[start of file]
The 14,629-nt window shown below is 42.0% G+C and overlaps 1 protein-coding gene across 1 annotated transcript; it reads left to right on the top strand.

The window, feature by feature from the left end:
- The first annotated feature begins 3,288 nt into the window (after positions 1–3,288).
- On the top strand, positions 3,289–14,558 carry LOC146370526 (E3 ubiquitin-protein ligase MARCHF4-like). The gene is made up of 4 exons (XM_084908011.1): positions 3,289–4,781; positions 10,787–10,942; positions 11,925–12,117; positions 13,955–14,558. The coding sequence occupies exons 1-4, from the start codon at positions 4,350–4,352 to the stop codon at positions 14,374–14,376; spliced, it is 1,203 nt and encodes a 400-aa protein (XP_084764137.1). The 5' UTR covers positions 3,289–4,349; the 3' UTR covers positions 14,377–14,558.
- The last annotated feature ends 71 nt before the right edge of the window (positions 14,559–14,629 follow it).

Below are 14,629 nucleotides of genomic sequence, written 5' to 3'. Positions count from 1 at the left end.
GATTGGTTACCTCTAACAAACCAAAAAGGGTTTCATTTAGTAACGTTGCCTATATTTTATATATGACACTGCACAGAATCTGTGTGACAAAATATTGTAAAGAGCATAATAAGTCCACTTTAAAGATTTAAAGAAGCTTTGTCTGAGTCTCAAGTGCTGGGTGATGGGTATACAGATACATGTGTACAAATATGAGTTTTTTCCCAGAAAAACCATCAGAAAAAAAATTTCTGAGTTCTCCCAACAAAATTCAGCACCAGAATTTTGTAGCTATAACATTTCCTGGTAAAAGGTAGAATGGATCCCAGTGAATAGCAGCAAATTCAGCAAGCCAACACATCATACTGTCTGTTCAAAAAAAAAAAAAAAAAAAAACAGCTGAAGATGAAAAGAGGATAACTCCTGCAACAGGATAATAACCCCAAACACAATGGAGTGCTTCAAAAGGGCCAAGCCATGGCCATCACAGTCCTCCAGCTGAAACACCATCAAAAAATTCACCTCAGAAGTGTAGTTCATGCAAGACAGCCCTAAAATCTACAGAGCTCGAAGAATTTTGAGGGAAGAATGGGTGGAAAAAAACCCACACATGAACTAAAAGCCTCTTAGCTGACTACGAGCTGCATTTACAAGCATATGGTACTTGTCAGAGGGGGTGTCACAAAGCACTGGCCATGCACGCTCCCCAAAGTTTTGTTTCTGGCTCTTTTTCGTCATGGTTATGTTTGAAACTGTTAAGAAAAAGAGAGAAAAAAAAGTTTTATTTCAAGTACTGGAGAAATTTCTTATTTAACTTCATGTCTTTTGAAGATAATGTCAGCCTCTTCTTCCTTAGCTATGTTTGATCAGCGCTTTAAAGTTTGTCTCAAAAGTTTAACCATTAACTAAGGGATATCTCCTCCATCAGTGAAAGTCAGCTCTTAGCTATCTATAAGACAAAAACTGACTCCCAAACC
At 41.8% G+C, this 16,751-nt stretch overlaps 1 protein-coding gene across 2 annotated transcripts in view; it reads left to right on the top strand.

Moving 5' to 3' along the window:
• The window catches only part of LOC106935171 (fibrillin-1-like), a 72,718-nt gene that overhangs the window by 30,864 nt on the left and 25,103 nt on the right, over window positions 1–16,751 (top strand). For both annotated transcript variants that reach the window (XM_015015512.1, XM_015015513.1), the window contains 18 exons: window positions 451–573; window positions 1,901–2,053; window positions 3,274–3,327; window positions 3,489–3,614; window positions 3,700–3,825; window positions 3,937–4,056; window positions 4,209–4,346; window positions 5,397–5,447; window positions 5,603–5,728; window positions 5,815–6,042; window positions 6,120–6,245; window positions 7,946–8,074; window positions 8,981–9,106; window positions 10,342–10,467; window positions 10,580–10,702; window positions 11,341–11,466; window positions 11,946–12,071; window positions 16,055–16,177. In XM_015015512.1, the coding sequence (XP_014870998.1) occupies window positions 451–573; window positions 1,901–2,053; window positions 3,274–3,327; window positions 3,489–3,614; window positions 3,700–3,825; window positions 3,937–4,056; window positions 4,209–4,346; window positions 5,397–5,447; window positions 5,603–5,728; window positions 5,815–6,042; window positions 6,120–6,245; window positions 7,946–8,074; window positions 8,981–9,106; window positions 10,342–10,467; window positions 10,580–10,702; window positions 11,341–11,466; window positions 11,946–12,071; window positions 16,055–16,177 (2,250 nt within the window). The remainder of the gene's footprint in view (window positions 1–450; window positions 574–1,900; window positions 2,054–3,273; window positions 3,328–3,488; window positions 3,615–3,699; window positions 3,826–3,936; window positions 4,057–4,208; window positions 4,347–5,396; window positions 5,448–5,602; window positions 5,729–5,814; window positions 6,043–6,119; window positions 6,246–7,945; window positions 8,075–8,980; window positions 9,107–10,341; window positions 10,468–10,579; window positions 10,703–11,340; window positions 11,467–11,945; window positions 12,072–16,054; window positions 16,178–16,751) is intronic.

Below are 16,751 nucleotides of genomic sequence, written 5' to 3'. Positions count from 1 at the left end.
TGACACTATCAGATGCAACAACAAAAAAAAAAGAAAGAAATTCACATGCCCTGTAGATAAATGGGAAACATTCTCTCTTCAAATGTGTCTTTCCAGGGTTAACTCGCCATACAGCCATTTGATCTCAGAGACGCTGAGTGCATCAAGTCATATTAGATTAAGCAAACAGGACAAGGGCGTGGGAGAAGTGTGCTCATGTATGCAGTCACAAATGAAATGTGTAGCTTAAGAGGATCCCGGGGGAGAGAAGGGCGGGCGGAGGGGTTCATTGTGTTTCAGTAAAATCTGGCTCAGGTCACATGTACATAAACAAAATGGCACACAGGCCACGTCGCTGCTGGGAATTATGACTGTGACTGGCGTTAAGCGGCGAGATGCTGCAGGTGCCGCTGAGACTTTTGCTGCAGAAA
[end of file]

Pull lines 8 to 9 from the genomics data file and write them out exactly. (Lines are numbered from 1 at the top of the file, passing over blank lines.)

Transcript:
At 41.8% G+C, this 16,751-nt stretch overlaps 1 protein-coding gene across 2 annotated transcripts in view; it reads left to right on the top strand.

Moving 5' to 3' along the window: